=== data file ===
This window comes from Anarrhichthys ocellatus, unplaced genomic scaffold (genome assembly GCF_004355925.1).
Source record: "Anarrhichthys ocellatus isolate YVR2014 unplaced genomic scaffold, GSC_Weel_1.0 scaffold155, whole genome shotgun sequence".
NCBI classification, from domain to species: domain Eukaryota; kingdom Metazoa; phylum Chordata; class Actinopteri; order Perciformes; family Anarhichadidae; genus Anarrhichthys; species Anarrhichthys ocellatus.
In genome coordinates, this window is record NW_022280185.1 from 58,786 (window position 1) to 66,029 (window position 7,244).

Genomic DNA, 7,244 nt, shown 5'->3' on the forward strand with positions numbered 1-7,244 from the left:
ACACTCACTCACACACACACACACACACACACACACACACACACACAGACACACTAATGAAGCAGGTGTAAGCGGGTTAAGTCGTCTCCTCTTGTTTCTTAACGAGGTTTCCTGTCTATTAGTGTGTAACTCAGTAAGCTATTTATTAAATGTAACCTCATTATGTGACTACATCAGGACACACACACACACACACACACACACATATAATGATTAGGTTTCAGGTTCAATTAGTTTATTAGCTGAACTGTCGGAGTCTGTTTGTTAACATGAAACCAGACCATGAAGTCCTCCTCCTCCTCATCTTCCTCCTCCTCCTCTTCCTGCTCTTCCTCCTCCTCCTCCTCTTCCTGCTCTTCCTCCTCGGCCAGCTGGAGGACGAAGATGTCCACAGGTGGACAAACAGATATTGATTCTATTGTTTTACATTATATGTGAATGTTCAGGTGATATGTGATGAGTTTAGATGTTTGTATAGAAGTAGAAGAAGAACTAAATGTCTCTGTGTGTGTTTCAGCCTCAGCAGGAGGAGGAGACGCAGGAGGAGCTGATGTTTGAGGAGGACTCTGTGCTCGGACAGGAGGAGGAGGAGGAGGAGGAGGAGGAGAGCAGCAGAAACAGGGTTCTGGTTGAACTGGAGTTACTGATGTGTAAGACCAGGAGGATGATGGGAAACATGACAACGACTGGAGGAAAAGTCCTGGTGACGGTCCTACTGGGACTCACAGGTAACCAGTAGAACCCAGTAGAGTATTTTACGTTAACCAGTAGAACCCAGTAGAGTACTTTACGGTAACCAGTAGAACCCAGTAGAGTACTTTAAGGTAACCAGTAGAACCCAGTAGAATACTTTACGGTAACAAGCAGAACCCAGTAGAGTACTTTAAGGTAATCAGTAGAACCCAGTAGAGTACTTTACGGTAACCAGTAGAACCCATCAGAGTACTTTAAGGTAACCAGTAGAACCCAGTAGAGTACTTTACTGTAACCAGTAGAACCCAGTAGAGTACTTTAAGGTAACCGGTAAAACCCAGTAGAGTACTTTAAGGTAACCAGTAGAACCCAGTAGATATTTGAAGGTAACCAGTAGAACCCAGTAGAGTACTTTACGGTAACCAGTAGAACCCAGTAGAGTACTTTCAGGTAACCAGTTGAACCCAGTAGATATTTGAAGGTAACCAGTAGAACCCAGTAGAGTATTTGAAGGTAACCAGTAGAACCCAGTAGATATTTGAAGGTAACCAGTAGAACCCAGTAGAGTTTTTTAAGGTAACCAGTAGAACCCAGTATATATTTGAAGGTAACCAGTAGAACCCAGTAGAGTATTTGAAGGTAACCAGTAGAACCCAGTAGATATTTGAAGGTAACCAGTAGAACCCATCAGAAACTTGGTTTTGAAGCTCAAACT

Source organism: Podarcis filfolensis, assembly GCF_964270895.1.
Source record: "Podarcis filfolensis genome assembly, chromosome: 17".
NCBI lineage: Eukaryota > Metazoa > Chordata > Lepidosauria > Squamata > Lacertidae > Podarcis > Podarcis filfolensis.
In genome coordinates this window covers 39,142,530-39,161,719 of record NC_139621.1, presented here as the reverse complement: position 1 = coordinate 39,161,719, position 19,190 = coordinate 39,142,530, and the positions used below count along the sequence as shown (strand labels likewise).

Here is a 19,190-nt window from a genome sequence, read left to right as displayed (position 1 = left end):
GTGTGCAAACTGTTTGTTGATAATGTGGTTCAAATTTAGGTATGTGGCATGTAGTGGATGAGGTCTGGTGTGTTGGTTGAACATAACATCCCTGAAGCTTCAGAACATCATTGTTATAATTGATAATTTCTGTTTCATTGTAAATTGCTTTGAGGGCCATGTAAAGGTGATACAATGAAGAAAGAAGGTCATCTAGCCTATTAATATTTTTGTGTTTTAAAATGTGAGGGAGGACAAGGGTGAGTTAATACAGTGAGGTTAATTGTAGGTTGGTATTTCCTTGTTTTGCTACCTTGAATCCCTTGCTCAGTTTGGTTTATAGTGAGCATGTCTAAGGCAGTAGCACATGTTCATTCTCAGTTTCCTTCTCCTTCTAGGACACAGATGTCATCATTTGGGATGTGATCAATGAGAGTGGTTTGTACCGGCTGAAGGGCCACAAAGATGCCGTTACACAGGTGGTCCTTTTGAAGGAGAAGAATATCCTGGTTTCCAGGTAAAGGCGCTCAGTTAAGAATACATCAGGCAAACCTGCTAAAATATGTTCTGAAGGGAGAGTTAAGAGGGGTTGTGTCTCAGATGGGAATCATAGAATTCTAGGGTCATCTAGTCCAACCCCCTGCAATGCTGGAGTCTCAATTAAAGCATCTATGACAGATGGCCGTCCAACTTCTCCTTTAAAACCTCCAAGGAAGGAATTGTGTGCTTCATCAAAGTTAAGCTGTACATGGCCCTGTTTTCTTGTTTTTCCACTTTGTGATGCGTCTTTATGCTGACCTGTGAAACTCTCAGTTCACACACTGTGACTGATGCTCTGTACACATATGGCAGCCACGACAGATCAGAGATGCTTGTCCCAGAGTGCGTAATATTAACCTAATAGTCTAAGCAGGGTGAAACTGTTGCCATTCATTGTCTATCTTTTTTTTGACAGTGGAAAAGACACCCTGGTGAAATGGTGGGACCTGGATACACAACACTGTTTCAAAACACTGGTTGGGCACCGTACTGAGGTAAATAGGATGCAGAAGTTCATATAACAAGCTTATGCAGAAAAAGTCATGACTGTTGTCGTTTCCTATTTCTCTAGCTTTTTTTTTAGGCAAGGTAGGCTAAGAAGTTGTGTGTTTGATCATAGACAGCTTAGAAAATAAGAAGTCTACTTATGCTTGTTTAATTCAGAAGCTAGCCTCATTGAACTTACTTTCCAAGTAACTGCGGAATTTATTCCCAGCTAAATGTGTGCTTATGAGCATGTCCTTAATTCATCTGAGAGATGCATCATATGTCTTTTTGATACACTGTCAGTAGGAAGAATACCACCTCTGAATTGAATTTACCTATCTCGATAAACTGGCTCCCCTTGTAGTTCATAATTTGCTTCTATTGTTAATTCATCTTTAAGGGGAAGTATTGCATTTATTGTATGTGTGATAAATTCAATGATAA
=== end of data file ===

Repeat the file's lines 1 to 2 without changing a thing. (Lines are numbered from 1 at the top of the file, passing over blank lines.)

This window comes from Anarrhichthys ocellatus, unplaced genomic scaffold (genome assembly GCF_004355925.1).
Source record: "Anarrhichthys ocellatus isolate YVR2014 unplaced genomic scaffold, GSC_Weel_1.0 scaffold155, whole genome shotgun sequence".